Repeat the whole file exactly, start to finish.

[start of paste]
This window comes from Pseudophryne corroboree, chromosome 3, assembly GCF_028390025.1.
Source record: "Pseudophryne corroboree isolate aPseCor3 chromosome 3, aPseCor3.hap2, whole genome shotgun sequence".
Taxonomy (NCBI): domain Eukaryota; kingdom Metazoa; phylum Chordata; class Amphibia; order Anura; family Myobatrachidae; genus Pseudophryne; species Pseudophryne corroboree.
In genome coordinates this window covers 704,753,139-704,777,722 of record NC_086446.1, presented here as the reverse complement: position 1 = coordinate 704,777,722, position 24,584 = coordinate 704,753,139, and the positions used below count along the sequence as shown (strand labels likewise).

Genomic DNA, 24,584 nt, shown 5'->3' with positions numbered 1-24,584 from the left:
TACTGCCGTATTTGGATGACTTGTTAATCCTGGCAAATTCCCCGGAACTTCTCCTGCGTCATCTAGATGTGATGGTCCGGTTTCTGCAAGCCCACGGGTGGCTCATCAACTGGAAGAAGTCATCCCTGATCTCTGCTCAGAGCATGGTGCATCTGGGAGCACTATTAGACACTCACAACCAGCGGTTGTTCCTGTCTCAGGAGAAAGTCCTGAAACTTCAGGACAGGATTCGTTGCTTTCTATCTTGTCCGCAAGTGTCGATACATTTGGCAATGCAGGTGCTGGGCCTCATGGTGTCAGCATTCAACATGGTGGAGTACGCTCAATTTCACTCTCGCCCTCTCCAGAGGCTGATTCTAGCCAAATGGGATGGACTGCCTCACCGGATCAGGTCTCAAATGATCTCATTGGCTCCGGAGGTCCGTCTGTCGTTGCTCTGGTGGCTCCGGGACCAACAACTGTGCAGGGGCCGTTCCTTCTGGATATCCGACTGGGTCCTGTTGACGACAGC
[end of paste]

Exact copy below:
This window comes from Pseudophryne corroboree, chromosome 3, assembly GCF_028390025.1.
Source record: "Pseudophryne corroboree isolate aPseCor3 chromosome 3, aPseCor3.hap2, whole genome shotgun sequence".
Taxonomy (NCBI): domain Eukaryota; kingdom Metazoa; phylum Chordata; class Amphibia; order Anura; family Myobatrachidae; genus Pseudophryne; species Pseudophryne corroboree.
In genome coordinates this window covers 704,753,139-704,777,722 of record NC_086446.1, presented here as the reverse complement: position 1 = coordinate 704,777,722, position 24,584 = coordinate 704,753,139, and the positions used below count along the sequence as shown (strand labels likewise).

Genomic DNA, 24,584 nt, shown 5'->3' with positions numbered 1-24,584 from the left:
TACTGCCGTATTTGGATGACTTGTTAATCCTGGCAAATTCCCCGGAACTTCTCCTGCGTCATCTAGATGTGATGGTCCGGTTTCTGCAAGCCCACGGGTGGCTCATCAACTGGAAGAAGTCATCCCTGATCTCTGCTCAGAGCATGGTGCATCTGGGAGCACTATTAGACACTCACAACCAGCGGTTGTTCCTGTCTCAGGAGAAAGTCCTGAAACTTCAGGACAGGATTCGTTGCTTTCTATCTTGTCCGCAAGTGTCGATACATTTGGCAATGCAGGTGCTGGGCCTCATGGTGTCAGCATTCAACATGGTGGAGTACGCTCAATTTCACTCTCGCCCTCTCCAGAGGCTGATTCTAGCCAAATGGGATGGACTGCCTCACCGGATCAGGTCTCAAATGATCTCATTGGCTCCGGAGGTCCGTCTGTCGTTGCTCTGGTGGCTCCGGGACCAACAACTGTGCAGGGGCCGTTCCTTCTGGATATCCGACTGGGTCCTGTTGACGACAGC